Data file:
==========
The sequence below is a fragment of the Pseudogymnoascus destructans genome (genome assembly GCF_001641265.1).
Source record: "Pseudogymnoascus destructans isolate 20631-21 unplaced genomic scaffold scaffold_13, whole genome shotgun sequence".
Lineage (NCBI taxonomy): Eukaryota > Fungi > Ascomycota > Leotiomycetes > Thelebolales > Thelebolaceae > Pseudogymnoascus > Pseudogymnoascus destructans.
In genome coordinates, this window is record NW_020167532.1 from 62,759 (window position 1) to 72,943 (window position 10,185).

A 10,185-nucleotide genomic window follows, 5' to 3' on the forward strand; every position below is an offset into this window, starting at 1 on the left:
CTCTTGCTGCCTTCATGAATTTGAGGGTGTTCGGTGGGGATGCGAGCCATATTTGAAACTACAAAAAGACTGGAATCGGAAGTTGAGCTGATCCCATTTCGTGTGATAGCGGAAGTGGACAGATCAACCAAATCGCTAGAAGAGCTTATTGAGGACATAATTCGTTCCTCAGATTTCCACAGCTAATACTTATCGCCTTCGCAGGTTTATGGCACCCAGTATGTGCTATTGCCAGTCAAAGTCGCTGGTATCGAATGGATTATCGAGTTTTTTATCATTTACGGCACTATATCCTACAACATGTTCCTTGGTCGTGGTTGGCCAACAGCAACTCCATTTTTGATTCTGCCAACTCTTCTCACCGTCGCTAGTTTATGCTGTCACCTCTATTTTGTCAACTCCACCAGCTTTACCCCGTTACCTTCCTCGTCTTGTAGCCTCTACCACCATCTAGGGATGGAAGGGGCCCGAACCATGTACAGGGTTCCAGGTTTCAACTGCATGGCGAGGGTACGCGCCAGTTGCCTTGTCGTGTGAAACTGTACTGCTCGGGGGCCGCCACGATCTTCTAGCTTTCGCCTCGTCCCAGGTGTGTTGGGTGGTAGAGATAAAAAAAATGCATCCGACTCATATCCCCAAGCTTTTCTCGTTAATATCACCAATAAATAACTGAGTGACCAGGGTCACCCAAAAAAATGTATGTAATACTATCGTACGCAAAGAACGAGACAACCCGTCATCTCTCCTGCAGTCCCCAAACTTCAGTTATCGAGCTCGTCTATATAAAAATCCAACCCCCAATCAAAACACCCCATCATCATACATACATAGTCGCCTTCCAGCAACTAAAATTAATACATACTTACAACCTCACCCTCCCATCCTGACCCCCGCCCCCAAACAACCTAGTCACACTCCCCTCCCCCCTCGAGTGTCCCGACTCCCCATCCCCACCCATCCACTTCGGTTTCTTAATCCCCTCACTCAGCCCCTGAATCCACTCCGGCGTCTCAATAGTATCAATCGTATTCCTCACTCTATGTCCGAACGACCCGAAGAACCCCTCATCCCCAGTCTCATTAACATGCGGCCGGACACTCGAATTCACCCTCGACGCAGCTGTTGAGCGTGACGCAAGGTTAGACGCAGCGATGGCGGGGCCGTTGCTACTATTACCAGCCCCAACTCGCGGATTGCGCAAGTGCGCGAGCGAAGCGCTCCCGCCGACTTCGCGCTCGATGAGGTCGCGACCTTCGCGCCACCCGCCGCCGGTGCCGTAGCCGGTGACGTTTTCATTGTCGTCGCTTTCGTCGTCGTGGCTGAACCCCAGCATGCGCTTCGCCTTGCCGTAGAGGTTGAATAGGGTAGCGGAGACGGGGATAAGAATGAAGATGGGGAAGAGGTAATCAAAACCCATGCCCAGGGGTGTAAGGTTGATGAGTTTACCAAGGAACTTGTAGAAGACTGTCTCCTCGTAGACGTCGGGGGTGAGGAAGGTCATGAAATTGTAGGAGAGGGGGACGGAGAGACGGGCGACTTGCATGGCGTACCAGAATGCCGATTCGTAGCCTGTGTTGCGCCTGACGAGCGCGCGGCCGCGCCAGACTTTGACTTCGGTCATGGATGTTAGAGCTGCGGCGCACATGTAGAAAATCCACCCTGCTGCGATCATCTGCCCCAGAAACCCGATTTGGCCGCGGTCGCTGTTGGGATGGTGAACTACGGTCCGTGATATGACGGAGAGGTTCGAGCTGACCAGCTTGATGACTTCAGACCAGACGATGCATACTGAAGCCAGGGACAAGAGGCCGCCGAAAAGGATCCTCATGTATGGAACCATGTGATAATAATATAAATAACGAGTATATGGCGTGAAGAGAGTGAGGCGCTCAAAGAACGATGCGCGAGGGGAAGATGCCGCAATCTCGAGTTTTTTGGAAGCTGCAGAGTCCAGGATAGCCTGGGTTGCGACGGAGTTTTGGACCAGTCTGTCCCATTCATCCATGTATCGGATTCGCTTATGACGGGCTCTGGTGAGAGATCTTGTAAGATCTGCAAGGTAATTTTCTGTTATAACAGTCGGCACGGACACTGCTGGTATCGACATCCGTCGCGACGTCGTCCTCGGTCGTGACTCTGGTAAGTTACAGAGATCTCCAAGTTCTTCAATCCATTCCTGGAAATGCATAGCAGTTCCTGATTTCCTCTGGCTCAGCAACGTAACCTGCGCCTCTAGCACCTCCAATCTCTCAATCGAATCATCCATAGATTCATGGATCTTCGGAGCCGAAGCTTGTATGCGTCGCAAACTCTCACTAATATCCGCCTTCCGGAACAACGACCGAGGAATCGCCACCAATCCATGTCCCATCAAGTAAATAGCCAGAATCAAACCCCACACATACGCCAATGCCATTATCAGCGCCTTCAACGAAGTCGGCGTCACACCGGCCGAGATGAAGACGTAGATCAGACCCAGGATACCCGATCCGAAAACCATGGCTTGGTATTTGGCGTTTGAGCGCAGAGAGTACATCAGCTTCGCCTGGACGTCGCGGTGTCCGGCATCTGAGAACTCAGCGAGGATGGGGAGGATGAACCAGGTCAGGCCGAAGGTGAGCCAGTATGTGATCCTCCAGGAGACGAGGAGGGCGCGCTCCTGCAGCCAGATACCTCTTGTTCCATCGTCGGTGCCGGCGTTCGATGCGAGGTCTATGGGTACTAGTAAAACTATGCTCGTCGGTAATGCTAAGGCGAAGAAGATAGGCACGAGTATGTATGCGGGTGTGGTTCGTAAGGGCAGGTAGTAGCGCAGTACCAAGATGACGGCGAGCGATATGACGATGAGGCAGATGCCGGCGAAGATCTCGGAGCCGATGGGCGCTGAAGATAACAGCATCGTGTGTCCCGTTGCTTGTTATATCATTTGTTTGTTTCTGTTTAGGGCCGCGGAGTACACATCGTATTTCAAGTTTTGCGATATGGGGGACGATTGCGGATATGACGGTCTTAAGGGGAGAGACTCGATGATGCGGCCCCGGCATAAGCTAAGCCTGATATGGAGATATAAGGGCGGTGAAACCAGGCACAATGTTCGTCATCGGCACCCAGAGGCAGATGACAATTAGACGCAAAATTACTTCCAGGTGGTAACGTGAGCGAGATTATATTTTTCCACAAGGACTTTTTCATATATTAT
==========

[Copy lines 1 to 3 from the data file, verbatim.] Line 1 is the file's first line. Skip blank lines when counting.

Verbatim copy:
The sequence below is a fragment of the Pseudogymnoascus destructans genome (genome assembly GCF_001641265.1).
Source record: "Pseudogymnoascus destructans isolate 20631-21 unplaced genomic scaffold scaffold_13, whole genome shotgun sequence".
Lineage (NCBI taxonomy): Eukaryota > Fungi > Ascomycota > Leotiomycetes > Thelebolales > Thelebolaceae > Pseudogymnoascus > Pseudogymnoascus destructans.